Meet our panel: We have given our panellists pen-names and used stock images but their biographies reflect their real career details…
Hari Bairn is in his 20s and since graduating from drama school has worked in the West End, Off-West End and on a number of tours
Emily Cohen is in her 20s and works in theatre and TV as well as running her own theatre company. She is an associate member of a national company
Albert Parker is in his 60s and has appeared as a regular in soaps, two BAFTA-winning sitcoms, theatre and TV
John Pepper is 32 and for the past 10 years has worked as an actor in regional theatres, the National and in radio, television and film
Beryl Phoenix is in her 40s. She has played leading roles at the RSC, worked on new plays, and toured both nationally and internationally
Peter Quince is a 72-year-old actor working in theatre and television
Jon There’s been a lot of talk about working conditions in the wake of stories about immersive show Variant 31. What are your non-negotiables?
John Clean dressing rooms.
Emily A rehearsal room that’s not freezing cold or boiling hot, but that never happens.
John Christ, the number of freezing rehearsal rooms I’ve been in.
Jon Temperature is a funny one. In my experience, management will move mountains if things are too cold, but if dressing rooms or stages are terrifyingly hot, it tends to be a case of “get a fan.”
Beryl And the menopausal women of that company ripped out management’s throats…
Albert That’s Britain though. We don’t cope well with any kind of extreme weather.
Jon For some reason, in July, theatres think: ‘Yes, this will be the perfect time to programme the play where everyone wears layers and layers of wool.’
Albert Respect of people’s needs, respect of people’s space and respect of people’s work.
Beryl Don’t be dicks.
Peter Consideration. One show I did recently – and it’s becoming the norm – had bottles of water in the wings with our names on them.
John Decent notice on call times, especially for people with kids.
Albert For all of us. It’s not just people with kids who have lives.
John Aside from protecting basic human rights, it will make it easier for us to do our job and therefore make us better at our job.
Peter And I go back to the point about respect that Albert mentioned earlier. Has anyone been in a rehearsal that started with the Equity Safe Spaces statement?
Beryl Yes, a couple of times now.
Peter It’s a good idea. I like a sociable company too.
Beryl I do like a clean floor in a rehearsal room – I’ve been in some shitholes in my time.
Emily Taking breaks, I think that’s a basic.
Peter Yes, breaks. A lot of actors are good at coughing and muttering “coffee”.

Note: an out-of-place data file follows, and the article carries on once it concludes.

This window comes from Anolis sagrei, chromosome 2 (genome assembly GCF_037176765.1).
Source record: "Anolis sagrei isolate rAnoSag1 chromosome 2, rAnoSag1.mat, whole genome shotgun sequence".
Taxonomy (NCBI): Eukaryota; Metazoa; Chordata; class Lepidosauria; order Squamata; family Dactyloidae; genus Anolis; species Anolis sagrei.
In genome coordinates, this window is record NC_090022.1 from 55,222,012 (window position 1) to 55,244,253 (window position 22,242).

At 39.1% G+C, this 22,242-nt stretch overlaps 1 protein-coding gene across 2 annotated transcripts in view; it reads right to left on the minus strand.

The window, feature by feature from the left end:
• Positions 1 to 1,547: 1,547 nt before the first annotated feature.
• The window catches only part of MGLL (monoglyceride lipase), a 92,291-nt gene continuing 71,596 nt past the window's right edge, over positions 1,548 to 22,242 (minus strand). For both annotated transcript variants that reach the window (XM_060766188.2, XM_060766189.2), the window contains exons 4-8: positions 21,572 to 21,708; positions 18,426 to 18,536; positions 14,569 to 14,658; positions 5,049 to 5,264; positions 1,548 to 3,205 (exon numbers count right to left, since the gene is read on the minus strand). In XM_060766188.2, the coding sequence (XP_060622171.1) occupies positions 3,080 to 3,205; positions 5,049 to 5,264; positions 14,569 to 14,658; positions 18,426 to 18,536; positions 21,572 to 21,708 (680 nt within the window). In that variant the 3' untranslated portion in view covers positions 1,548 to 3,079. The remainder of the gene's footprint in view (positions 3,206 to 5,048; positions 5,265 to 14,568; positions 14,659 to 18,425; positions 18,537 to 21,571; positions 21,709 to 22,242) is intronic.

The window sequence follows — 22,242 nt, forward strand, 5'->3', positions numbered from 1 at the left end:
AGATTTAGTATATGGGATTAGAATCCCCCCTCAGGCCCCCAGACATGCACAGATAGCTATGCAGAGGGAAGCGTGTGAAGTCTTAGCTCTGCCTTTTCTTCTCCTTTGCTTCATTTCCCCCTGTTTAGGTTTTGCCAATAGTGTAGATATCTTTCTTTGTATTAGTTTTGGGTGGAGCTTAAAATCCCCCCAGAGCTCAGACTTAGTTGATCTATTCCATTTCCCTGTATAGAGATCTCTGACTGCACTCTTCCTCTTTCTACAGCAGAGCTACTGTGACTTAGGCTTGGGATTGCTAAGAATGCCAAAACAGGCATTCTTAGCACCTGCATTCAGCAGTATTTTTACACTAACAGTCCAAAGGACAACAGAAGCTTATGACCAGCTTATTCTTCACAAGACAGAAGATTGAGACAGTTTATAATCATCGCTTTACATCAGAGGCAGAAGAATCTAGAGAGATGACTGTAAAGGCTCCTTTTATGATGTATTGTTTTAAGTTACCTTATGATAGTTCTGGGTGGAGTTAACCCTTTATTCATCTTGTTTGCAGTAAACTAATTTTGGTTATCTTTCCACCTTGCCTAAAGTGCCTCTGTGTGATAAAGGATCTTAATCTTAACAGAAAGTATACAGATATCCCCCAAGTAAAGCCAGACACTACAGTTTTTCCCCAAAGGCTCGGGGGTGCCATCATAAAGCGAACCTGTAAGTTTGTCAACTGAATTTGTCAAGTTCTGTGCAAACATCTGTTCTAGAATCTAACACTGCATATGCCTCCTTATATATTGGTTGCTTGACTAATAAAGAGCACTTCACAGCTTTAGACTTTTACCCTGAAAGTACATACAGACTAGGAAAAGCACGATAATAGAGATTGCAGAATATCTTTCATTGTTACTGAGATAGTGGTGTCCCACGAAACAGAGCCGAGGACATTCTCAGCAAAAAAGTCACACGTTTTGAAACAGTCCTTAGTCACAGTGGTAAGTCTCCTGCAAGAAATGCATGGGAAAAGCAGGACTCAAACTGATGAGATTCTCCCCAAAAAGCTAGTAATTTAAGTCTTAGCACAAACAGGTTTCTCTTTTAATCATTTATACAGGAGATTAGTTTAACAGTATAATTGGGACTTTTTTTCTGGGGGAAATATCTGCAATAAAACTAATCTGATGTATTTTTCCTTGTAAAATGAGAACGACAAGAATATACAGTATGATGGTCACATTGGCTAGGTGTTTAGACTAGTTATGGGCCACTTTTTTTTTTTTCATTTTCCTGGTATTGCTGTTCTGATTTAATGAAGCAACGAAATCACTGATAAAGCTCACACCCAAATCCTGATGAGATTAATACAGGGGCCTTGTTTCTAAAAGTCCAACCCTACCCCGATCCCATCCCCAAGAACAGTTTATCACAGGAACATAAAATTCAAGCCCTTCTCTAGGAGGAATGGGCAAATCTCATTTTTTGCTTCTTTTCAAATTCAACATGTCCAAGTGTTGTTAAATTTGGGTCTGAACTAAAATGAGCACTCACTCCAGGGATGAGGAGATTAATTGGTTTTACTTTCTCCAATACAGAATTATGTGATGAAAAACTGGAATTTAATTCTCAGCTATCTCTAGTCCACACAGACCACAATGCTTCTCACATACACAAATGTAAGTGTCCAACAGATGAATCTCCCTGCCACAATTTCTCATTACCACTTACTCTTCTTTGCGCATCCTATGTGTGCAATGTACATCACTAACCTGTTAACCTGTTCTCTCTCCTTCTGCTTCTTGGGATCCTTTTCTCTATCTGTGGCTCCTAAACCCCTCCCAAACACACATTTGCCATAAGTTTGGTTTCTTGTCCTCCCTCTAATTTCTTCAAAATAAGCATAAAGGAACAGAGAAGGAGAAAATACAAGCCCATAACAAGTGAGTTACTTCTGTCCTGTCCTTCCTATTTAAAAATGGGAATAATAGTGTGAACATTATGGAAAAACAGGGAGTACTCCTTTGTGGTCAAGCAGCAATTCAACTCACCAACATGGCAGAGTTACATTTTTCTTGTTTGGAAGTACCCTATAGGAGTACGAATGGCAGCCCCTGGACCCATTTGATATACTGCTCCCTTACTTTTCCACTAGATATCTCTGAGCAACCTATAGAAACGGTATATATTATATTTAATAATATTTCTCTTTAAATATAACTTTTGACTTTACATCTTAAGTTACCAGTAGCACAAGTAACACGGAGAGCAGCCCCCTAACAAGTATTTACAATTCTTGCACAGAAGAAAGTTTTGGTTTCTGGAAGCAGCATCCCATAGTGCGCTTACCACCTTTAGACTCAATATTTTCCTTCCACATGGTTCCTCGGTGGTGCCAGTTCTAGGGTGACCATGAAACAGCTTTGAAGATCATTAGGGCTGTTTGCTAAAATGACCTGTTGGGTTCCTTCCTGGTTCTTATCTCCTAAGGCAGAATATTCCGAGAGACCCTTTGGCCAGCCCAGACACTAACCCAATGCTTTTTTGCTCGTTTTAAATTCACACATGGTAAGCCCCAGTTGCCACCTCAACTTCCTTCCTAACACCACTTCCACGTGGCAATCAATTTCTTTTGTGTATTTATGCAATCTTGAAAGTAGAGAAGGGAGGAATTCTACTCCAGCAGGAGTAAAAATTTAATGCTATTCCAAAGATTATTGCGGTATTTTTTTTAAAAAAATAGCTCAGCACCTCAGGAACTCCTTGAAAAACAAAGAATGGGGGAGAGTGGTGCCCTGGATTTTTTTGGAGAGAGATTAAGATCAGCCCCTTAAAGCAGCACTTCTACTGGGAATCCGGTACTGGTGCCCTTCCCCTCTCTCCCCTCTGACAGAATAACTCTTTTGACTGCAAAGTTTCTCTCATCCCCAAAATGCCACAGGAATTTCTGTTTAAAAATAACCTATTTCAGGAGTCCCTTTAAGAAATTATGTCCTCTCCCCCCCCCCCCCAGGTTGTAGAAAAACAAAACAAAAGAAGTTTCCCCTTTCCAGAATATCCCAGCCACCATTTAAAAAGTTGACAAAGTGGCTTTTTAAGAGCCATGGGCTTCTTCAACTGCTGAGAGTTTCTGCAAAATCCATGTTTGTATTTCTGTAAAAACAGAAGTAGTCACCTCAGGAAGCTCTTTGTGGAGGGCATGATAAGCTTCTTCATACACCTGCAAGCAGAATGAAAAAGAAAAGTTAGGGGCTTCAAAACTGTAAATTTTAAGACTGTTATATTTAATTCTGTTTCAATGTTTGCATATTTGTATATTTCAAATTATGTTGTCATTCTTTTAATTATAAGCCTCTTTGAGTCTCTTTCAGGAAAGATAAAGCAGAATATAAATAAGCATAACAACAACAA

Emily It’s always so rubbish when you’re looking at the clock and thinking ‘we should get a break now’ and then they just keep going until lunch and your tummy is making noises.
Beryl Good management doesn’t let that happen to be fair.
Jon A good deputy stage manager will be on top of that. I know some who will stop a scene.
Albert As a director, I send out schedules a week at a time because I know people want to organise their lives.
Jon I wish more directors did.
Hari Yeah, that’s a game changer.
Albert As a result, I get actors arriving for scenes prepared, keen and ready to work. And if I need to change a scene time by 30 minutes or so I ask the actors’ permission.
Beryl Communication is key.
Jon Some luxuries are becoming necessities now too. Ever rehearsed anywhere without Wi-Fi or phone signal? It’s very stressful for people with kids or elderly parents to be cut off from the outside world for eight hours.
Emily Being paid properly is important. There was all that stuff recently on Twitter about the show that was asking actors to pay £5 to audition and then they had to pay more to be in the show… mental.
‘I had to leave my own father’s memorial early to get back in time for a rehearsal’
Jon Being paid on time too.
Peter I don’t like directors who want everyone there all the time, even when they’re not being used in a scene.
John Yes, that is a little annoying.
Jon This isn’t really working conditions, but I think management could be more reasonable about N/As [Not Availables], which allow people time off within the rehearsal period. An hour off for a voice-over could make a huge difference to someone’s ability to cope financially. And don’t get me started on weddings or funerals…
Hari I agree with this so much.
John Yeah, I hate being made to feel guilty that I have priorities beyond the precious, precious production.
Beryl I almost lost a TV gig last year, which was subsidising the theatre gig I was nearly not released from! The director had no idea how much I was struggling financially – I made it clear and I missed one day. It wasn’t like I was in every fucking scene of the play… I’m feeling mad now.
Hari I wasn’t allowed to leave a rehearsal for 20 minutes once, because we were doing a run, but I was only in the last scene of the show and just sat there for two hours.
Emily Oh Hari, that’s painful.
John That’s absolutely ridiculous.
Peter It’s a question of treating actors
Albert As long as the actors behave
Peter Of course.
Jon I was working in Scotland when we held a memorial for my dad in London. The memorial was on a Sunday and I asked for Monday morning off so I could travel back. They said no, which meant I had to leave my own father’s memorial early. Then I sat unused in the rehearsal room all of Monday.
Emily I’m sorry, that’s so sad
Beryl Disgusting, Jon. And, again, it’s a question of respect and common decency.
Jon And Wi-Fi. Don’t forget the Wi-Fi.
Jon Dryden Taylor is an actor, writer and editor of The Green Room. If you work in theatre and would like to join in the conversation, email firstname.lastname@example.org